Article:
Meet Matt Tucker! He is the Co-Founder and CTO of Roost (now Spacer), a Coding Dojo Alumni, and holds a B.S. in Computer Science. As a newly appointed coding bootcamp instructor at our Dallas campus, we wanted to catch up with him to chat about his experience as a Developer in Silicon Valley.
We’ve missed you Matt! You have been a busy guy, working as a CTO! That’s quite an accomplishment… So how did you get into coding?
The first time I started coding was with Microsoft Visual Basic in an advanced computer class in high school. After taking that course, I thought programming was really fun, but I didn’t know it could be turned into a career. It wasn’t until college that I realized all the things you could do with programming.
From high school you went to a university for a degree in Computer Science. After graduation you ended up at Coding Dojo, Why did you choose our boot camp when you were a former CS student?
I chose to attend Coding Dojo after completing my computer science degree because I wanted to fast-track the process towards becoming a developer. Looking at the statistics of students finding jobs after graduating college is a very bleak number, and I didn’t want to become part of that statistic. Coding Dojo was my way of attempting at a more secured and paid, future. Another reason was that I was not satisfied with my college’s web development curriculum. What I mean by not satisfied, is that in 2011 my teacher was adamant about Adobe Dreamweaver being the industry standard (which I had used back in 2002 in high school) for web development, which led to my instructor and I having some… disagreements. Side note, I have never once heard nor seen any other developer using Adobe Dreamweaver. Finally, a big reason for choosing a coding boot camp was that after college I found myself sitting at my computer not knowing how to actually create the ideas that were in my head, well at least outside of a terminal application.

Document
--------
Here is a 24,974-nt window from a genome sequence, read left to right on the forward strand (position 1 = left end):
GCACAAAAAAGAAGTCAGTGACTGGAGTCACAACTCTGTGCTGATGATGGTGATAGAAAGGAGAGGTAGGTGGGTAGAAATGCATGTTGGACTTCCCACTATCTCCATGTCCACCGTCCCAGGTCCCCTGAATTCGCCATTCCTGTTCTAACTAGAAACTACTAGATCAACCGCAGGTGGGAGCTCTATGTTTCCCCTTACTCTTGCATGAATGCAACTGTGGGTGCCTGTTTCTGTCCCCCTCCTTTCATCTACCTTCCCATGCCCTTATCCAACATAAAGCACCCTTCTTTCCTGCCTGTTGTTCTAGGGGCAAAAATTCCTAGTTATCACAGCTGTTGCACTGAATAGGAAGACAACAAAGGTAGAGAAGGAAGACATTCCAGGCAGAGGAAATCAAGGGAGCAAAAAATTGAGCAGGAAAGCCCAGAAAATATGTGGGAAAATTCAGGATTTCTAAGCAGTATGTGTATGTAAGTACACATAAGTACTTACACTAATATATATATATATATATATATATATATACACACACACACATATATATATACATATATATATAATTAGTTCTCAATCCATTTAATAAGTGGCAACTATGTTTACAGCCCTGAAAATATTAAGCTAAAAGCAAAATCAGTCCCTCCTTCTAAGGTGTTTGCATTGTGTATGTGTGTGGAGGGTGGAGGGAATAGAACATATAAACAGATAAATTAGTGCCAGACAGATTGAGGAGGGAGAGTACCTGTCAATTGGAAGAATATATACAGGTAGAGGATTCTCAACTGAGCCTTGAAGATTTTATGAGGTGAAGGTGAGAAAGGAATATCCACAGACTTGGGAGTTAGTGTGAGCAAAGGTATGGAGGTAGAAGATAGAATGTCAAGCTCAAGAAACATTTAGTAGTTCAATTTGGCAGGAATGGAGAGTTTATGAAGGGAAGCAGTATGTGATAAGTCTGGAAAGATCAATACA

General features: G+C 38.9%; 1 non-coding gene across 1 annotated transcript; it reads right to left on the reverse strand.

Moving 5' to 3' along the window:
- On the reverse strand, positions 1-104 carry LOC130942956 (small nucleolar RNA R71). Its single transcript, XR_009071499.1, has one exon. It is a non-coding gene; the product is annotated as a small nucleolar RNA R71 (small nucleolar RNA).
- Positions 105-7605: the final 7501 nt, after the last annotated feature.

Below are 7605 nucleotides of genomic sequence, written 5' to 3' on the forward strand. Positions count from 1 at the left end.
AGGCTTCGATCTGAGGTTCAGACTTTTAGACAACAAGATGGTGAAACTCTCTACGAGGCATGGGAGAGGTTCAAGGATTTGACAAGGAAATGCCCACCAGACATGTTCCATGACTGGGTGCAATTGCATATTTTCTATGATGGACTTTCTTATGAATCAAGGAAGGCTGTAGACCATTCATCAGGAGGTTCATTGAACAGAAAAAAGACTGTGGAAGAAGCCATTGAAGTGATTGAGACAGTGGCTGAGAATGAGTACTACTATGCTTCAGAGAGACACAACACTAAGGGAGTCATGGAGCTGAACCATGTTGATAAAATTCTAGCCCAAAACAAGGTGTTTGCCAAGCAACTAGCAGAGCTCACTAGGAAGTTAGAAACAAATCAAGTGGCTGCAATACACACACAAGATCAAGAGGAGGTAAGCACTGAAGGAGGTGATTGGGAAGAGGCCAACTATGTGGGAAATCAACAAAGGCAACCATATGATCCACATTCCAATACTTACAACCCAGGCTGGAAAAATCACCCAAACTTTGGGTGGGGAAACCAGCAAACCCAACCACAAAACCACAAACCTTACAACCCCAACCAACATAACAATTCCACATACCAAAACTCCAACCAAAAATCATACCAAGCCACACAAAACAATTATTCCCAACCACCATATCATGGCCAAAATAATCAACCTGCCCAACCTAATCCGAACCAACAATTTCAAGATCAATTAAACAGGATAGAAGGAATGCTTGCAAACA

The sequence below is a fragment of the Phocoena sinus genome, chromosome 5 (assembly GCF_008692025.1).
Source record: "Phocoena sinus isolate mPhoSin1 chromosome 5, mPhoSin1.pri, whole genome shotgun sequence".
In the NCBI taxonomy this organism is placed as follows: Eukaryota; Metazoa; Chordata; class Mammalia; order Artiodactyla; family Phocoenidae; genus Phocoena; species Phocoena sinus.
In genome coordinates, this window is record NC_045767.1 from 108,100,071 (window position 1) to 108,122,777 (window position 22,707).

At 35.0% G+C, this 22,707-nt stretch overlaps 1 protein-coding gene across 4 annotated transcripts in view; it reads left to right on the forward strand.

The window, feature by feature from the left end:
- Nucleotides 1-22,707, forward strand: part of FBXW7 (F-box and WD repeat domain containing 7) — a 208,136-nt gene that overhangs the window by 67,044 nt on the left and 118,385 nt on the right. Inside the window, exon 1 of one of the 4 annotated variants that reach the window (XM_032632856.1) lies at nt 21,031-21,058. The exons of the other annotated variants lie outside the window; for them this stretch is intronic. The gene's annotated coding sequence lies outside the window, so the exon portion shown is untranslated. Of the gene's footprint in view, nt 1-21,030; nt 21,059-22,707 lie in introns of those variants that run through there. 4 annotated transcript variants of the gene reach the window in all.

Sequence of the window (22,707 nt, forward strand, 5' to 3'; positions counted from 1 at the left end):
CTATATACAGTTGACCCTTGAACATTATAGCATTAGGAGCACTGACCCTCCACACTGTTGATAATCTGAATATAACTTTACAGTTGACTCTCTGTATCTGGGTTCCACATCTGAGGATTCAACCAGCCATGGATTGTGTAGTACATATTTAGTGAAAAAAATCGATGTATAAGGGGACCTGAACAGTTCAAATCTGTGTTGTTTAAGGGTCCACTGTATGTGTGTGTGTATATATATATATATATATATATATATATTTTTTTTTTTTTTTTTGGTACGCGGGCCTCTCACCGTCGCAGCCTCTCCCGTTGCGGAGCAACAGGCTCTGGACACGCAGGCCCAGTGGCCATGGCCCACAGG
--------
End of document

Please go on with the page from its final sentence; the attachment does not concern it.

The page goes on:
During your time at Coding Dojo, how did they prepare you (and other students) for work outside of the classroom? It can’t be easy to learn those things in 14 weeks…
Coding Dojo is great at preparing students for the industry in a number of ways. The process of Coding Dojo gets students used to working in a fast-paced environment similar to those found in the workplace. Also, I believe that Coding Dojo is great at building up a student’s confidence towards diving into brand new technologies. I believe companies struggle to find developers who are willing to learn new languages and learn them quickly. With Coding Dojo’s teachings of three stacks in a short time frame, they solve this need for the industry.
You finished the boot camp with two black belts and started at Roost, a small startup. How did you end up getting in the door at this company?
I got into Roost through a fellow co-worker/Coding Dojo TA, Bonnie Lai. Bonnie met the original founder through Task Rabbit and brought me along with her shortly afterward. Coding Dojo helped my journey to Roost by giving me the confidence to embrace the startup culture without having a safety net. I had learned to trust in myself and my abilities to research and find the answers that I needed. Which turns out to be an immensely useful talent for any job.